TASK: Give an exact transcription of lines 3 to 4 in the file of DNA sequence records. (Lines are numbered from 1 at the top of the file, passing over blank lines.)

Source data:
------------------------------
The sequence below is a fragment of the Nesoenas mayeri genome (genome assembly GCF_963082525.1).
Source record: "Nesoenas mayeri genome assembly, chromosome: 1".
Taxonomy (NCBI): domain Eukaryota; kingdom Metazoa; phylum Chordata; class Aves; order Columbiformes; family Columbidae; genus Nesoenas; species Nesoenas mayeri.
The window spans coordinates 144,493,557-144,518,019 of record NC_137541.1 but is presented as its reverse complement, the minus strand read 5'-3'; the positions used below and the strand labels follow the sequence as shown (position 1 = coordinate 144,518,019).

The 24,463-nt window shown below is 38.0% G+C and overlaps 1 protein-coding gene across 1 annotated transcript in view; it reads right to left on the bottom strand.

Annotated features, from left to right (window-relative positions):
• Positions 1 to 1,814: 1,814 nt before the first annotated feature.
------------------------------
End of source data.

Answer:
Taxonomy (NCBI): domain Eukaryota; kingdom Metazoa; phylum Chordata; class Aves; order Columbiformes; family Columbidae; genus Nesoenas; species Nesoenas mayeri.
The window spans coordinates 144,493,557-144,518,019 of record NC_137541.1 but is presented as its reverse complement, the minus strand read 5'-3'; the positions used below and the strand labels follow the sequence as shown (position 1 = coordinate 144,518,019).